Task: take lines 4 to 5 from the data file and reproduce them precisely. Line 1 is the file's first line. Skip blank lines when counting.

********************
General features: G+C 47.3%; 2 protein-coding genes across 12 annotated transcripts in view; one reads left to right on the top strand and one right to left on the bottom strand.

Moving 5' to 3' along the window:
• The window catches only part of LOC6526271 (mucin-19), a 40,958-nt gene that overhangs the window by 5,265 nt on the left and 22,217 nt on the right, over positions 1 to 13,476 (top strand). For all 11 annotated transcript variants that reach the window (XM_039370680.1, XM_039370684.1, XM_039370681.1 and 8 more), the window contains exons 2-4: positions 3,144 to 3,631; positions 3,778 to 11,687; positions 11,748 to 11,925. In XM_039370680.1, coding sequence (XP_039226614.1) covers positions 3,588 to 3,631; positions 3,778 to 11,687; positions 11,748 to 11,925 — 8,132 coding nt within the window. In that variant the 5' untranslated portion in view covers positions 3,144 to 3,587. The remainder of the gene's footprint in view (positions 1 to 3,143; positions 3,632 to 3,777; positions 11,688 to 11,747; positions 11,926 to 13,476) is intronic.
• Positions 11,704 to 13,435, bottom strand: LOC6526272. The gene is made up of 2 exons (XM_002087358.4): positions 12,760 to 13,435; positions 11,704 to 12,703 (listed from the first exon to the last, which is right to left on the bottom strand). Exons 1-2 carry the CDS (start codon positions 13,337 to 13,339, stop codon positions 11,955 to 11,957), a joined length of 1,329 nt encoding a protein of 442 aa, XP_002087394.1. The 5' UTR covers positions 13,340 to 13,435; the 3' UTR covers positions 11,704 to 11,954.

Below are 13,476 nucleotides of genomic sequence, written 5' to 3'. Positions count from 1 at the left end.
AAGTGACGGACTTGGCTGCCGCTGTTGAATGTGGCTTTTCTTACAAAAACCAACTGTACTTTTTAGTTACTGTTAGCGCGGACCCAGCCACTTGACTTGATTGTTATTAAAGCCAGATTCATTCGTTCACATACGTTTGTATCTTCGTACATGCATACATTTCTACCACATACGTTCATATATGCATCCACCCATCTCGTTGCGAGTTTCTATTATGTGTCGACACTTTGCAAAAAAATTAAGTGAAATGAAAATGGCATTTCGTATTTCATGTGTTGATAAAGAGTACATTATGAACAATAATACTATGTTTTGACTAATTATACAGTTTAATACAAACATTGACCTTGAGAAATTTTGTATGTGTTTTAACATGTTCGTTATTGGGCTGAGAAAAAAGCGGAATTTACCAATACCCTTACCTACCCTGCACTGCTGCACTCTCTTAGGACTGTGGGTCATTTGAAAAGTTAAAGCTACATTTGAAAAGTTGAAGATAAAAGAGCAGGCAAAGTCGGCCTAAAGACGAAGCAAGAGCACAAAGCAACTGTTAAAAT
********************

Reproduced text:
• Positions 11,704 to 13,435, bottom strand: LOC6526272. The gene is made up of 2 exons (XM_002087358.4): positions 12,760 to 13,435; positions 11,704 to 12,703 (listed from the first exon to the last, which is right to left on the bottom strand). Exons 1-2 carry the CDS (start codon positions 13,337 to 13,339, stop codon positions 11,955 to 11,957), a joined length of 1,329 nt encoding a protein of 442 aa, XP_002087394.1. The 5' UTR covers positions 13,340 to 13,435; the 3' UTR covers positions 11,704 to 11,954.

Below are 13,476 nucleotides of genomic sequence, written 5' to 3'. Positions count from 1 at the left end.